Summertime With Lupus

Anytime spent battling Lupus is a major challenge for most of us. However, summertime with Lupus has proven to be especially complicated in comparison to the remainder of the year.

Needless to say, the sun is especially hot in the summer. Photosensitivity is an extreme sensitivity to ultraviolet (UV) rays from the sun and other light sources. This is especially common in people with Lupus and a few other autoimmune diseases.

Photosensitivity is a major symptom of Lupus. It can cause skin rashes, fever, fatigue, joint pain, and other symptoms that make summertime unbearable for many Lupus warriors.

The link between the sun and lupus flare-ups is thought to be a set of inflammatory protein molecules called cytokines, which are activated when ultraviolet light hits the skin. The skin inflammation that results can create a chain reaction of other symptoms.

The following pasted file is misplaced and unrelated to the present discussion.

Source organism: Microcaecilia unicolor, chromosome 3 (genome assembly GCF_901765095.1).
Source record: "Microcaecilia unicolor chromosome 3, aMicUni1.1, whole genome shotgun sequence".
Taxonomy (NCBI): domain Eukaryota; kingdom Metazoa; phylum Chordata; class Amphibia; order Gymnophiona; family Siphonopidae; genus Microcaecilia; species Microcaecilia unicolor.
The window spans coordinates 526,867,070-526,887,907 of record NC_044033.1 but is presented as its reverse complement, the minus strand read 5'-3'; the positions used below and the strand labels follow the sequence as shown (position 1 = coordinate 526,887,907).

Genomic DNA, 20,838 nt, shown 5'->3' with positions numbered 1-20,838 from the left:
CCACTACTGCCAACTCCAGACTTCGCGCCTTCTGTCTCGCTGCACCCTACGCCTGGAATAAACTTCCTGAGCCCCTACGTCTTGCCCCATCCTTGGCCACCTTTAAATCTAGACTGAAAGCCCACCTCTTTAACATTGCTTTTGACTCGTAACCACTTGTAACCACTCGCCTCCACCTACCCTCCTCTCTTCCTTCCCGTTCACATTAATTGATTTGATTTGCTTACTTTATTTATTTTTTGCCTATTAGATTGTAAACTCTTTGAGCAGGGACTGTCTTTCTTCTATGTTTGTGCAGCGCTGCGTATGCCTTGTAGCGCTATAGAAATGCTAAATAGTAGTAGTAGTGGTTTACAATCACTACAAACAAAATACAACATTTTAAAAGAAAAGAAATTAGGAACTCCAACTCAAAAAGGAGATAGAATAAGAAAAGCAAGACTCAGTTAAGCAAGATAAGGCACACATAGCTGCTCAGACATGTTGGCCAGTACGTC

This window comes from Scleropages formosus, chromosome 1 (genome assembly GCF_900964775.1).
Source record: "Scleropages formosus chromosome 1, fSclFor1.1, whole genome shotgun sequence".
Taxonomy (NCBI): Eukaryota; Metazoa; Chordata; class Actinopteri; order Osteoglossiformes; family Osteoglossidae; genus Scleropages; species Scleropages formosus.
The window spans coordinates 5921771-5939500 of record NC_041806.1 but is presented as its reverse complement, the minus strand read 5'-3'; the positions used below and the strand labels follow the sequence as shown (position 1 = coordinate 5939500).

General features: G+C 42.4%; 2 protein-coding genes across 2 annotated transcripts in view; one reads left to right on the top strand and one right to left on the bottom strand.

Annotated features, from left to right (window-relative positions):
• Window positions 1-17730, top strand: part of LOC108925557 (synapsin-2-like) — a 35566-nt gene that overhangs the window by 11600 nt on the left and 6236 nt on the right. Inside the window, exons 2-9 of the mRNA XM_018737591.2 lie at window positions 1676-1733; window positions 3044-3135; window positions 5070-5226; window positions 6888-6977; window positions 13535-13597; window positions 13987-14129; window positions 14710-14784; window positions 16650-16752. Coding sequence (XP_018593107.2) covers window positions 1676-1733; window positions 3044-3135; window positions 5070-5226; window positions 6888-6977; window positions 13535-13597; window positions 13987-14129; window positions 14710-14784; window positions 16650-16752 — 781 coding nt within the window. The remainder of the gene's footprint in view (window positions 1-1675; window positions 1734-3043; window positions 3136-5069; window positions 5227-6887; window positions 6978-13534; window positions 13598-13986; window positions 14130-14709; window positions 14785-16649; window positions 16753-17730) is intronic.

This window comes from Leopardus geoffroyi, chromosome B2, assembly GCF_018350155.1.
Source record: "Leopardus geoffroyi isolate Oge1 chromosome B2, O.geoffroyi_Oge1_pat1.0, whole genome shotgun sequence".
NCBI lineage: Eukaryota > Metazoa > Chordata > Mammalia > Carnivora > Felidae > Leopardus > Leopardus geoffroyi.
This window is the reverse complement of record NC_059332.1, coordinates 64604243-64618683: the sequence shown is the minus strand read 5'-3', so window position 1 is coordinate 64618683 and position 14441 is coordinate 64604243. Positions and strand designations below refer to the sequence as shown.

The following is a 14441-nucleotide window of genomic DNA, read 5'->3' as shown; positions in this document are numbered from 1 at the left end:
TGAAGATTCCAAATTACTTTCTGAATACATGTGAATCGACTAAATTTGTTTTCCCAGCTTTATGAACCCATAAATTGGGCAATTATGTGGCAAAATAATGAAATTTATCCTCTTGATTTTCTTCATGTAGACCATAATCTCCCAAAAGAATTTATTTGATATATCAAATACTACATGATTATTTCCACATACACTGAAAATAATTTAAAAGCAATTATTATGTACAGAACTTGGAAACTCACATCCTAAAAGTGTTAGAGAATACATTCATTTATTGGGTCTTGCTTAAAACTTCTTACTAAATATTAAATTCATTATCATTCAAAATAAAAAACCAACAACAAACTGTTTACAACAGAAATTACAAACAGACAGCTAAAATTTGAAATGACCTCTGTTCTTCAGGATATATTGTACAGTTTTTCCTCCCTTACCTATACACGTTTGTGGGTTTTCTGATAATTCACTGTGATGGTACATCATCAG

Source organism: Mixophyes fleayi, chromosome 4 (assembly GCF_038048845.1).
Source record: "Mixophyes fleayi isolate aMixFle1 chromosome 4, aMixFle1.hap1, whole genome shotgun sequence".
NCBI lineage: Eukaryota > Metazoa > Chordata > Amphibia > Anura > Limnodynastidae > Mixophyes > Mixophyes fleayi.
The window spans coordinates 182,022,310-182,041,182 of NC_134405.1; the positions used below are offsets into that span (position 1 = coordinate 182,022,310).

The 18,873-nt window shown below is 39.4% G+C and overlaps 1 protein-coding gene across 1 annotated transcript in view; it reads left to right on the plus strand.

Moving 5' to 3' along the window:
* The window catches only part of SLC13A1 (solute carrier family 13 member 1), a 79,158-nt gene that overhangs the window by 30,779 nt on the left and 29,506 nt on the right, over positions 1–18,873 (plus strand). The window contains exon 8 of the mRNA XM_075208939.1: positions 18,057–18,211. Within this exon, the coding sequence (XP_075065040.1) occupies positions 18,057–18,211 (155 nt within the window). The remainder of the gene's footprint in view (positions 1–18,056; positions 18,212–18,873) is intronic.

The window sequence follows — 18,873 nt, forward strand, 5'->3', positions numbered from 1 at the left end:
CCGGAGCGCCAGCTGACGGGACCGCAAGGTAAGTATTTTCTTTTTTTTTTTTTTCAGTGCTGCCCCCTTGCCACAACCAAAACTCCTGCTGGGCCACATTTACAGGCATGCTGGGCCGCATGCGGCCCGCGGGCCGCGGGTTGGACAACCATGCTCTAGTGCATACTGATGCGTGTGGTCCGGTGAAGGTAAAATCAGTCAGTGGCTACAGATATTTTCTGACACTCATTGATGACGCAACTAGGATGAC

Personally, I have experienced major Lupus flares in the summer. I have an extreme sensitivity to sunlight in my eyes which makes it impossible to look directly in the direction of the sun.

I also get bad skin rashes on my face over the nose and cheeks. The white Vitiligo patches of skin on my legs spread more quickly in the summer as well. The exposure to the sun also trigger flu type symptoms that include extreme fatigue, low grade fever, and painful joints all over.

In conclusion, do your best to avoid the sun at all costs. These symptoms will undoubtedly occur during other times of the year but will generally worsen in the summer. The effects of Lupus flares in the summer will last far longer than the joys of outdoor summer activities.

Doctors say a UVA and UVB sunscreen is just one component of a multi-prong approach to limit the extent of Lupus symptoms while outdoors. Other strategies include sun-protection clothing, applying a sun-protection coating to car windows and staying indoors from 10 a.m. to 3 p.m whenever possible.

 

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